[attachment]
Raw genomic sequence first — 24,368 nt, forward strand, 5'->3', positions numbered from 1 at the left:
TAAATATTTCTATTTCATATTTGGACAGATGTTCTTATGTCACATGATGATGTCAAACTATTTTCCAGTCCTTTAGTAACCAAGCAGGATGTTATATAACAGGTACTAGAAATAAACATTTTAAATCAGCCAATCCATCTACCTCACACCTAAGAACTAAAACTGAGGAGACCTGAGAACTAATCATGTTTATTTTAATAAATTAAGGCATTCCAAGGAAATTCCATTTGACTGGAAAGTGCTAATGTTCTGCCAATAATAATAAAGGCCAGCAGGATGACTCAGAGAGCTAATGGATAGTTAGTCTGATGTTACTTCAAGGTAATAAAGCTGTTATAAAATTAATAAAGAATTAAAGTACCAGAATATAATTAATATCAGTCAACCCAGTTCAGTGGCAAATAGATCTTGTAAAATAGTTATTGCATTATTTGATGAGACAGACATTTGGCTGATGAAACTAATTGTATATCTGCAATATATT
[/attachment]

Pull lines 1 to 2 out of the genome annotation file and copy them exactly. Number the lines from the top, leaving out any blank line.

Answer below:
Raw genomic sequence first — 24,368 nt, forward strand, 5'->3', positions numbered from 1 at the left:
TAAATATTTCTATTTCATATTTGGACAGATGTTCTTATGTCACATGATGATGTCAAACTATTTTCCAGTCCTTTAGTAACCAAGCAGGATGTTATATAACAGGTACTAGAAATAAACATTTTAAATCAGCCAATCCATCTACCTCACACCTAAGAACTAAAACTGAGGAGACCTGAGAACTAATCATGTTTATTTTAATAAATTAAGGCATTCCAAGGAAATTCCATTTGACTGGAAAGTGCTAATGTTCTGCCAATAATAATAAAGGCCAGCAGGATGACTCAGAGAGCTAATGGATAGTTAGTCTGATGTTACTTCAAGGTAATAAAGCTGTTATAAAATTAATAAAGAATTAAAGTACCAGAATATAATTAATATCAGTCAACCCAGTTCAGTGGCAAATAGATCTTGTAAAATAGTTATTGCATTATTTGATGAGACAGACATTTGGCTGATGAAACTAATTGTATATCTGCAATATATT